A BAD oil deal would be worse than no deal retiring Chief Executive Keith Padgett warned the Falklands Government at the Legislative Assembly on Thursday.
He said if a mutually beneficial situation could not be achieved, “the oil should be left in the ground, or under the sea until conditions are such that a full and proper return for the Islands can be realised.”
“We should not let the concerted actions of a few individuals override the national interest,” he said.
Mr Padgett emphasised though: “For the record, I am as keen as anyone to see an oil industry develop here. It would be a huge boost to the economy and would allow investment in many much-needed facilities and initiatives. However, I have been intrinsically involved in FIG’s finances for over 15 years and I am confident that we don’t need oil to have a successful future.
“Of course it could be tremendously beneficial but the bottom line is that the Islands can and will continue to prosper and grow, with or without oil.
“My primary goal has always been that, when the final negotiations with oil companies are complete, the proceeds from the industry must be to the benefit and the long-term future of the Islands, not just company shareholders.”
He also warned of corruption as a potential negative by-product of oil wealth.
“I don’t mean wedges of notes carried around in brown envelopes; I wouldn’t suggest for a moment that will happen,” he said, but added that experience from other places suggested that wealth can encourage undesirable elements that may not have the same high standards of business or social ethics the Falklands currently aspire to.
“As a society we need to ensure that our laws and business practices maintain appropriate probity and good governance,” said Mr Padgett.
The Chief Executive has devoted much time to the hydrocarbon industry along with other members of the Corporate Management Team in an effort to find a responsible and equitable way of encouraging development, to the Islands benefit.
It had not been an easy task, he said, and external specialist resources had been called in to assist from time to time.
“After all, we are not oil specialists but the representatives from oil companies are. Furthermore, some of them initially thought - and perhaps still think - that we are simple yokels that can be quickly dealt with and quietly ignored. I can assure you that the next time those individuals were in my office those views were quickly dispelled,” said Mr Padgett.
“However, I would highlight that, with the imminent departure of a number of senior members of staff, a large part of the Government’s current development team will be replaced and a huge responsibility will be left with those that remain and replace us going forward. Of course none of us are irreplaceable, but I would urge those involved in ongoing discussions to maintain the policy principles we have consistently promoted. Otherwise the dismissive predictions of those oil executives may yet come to pass.”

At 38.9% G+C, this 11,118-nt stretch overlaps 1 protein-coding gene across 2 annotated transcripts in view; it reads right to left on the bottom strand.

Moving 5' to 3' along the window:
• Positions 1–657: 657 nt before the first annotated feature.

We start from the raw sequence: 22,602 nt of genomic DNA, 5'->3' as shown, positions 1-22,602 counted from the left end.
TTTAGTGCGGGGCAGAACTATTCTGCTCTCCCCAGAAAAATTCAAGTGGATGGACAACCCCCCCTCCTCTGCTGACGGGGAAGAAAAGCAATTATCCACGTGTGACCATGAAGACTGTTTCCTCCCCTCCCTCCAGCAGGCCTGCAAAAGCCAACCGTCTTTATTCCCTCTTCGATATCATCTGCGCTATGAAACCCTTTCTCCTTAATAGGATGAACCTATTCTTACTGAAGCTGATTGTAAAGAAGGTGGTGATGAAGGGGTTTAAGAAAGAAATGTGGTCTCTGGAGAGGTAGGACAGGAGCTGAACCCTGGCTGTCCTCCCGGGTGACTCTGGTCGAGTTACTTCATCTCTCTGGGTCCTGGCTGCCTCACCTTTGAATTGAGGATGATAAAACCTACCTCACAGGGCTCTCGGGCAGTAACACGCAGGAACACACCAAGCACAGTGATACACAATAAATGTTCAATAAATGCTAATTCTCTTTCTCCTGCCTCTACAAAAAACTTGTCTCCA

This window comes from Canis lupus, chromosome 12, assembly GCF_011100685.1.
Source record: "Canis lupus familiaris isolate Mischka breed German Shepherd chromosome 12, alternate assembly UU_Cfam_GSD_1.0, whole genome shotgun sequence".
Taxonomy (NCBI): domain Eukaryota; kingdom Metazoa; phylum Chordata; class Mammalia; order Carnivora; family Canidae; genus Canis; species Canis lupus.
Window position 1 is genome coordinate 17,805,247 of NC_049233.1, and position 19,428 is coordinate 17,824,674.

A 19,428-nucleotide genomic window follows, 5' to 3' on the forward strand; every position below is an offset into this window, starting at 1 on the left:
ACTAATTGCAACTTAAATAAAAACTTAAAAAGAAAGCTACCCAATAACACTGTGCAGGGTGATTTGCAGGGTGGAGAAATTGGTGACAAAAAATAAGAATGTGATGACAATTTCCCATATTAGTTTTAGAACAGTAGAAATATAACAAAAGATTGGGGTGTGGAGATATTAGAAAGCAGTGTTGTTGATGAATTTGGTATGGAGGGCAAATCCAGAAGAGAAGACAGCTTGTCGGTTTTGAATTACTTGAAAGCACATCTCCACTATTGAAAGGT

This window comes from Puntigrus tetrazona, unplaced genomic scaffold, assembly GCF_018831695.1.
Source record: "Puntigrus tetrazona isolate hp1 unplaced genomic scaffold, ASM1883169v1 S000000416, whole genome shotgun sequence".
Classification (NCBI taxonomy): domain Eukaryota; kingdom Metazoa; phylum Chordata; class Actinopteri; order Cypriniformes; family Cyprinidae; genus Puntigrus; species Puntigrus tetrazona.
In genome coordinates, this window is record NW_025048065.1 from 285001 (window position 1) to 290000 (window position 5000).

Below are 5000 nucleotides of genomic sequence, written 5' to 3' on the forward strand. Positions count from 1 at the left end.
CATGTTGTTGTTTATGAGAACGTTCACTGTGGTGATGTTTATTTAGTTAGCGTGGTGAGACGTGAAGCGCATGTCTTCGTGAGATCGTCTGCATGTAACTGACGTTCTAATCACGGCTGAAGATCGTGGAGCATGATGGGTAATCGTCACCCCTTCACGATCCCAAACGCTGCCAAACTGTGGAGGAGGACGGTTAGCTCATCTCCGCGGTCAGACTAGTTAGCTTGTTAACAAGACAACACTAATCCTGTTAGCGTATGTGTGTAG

Mr Padgett who started his career as an office junior, in the basement of Barnsley Town Hall more than 40 years ago and has been in the public service and politics for more than two thirds of his life, also had some sound career advice to share.
Not having the opportunity to go to University he instead attended night school after work for eight years and eventually qualified as an accountant. “I must confess that accountancy was never my dream profession but it did come with certain financial advantages so I was impatient to progress. Some people probably mistook that impatience for ambition but, in reality, I simply felt that I could be as good as the next guy. If he or she can do that job, then so can I; so why shouldn’t I go for it?
He moved through the ranks pretty quickly and as a result, firmly believes that whatever your background; whatever your qualifications and whatever your hopes or aspirations, you need to have faith in yourself.
“Anything is possible if you believe in yourself and apply yourself to achieving it,” said Mr Padgett who started work at the Treasury in 2001 and held the role of Financial Secretary before Chief Executive.
He was quick however to encourage people to separate their work and private lives.
“Give your all at work but remember that it is only a part of your life. My closest friends know that I regard work as something necessary to finance what I do with the rest of my life. After all, as my wise old grandfather used to say ‘if work was so great they wouldn’t have to pay you to do it,’” said Mr Padgett.
Referring to financial management and investment to which he had always taken a “prudent approach,” Mr Padgett said the Islands had been extremely fortunate to see economic wealth accumulate; initially from fishing and more recently from oil exploration which had made many things possible.
“We have first world services and the Government is generous in many areas. However, public policy-making needs to be done carefully and responsibly. The business of Government is easy when there is lots of money available. Spending it is not a problem and there will always be plenty of new initiatives and ideas around. However, unaffordable and unsustainable policies must be avoided or painful spending and service cuts might be the result.”
Mr Padgett and his wife Val have lived in the Falklands longer than they have anywhere else and rightly consider themselves Falkland Islanders.
Early next year they plan to set sail into the wide blue yonder for a few years in search of new adventures and may well sail into Stanley Harbour at some point in the not too distant future, said Mr Padgett.
“Hopefully the public jetty will be finished by then,” he added.
Mr Padgett thanked his work colleagues for their support during his four and a half years as Chief Executive. “I wish our fellow Islanders well for the future and I sincerely hope we will be back one day.”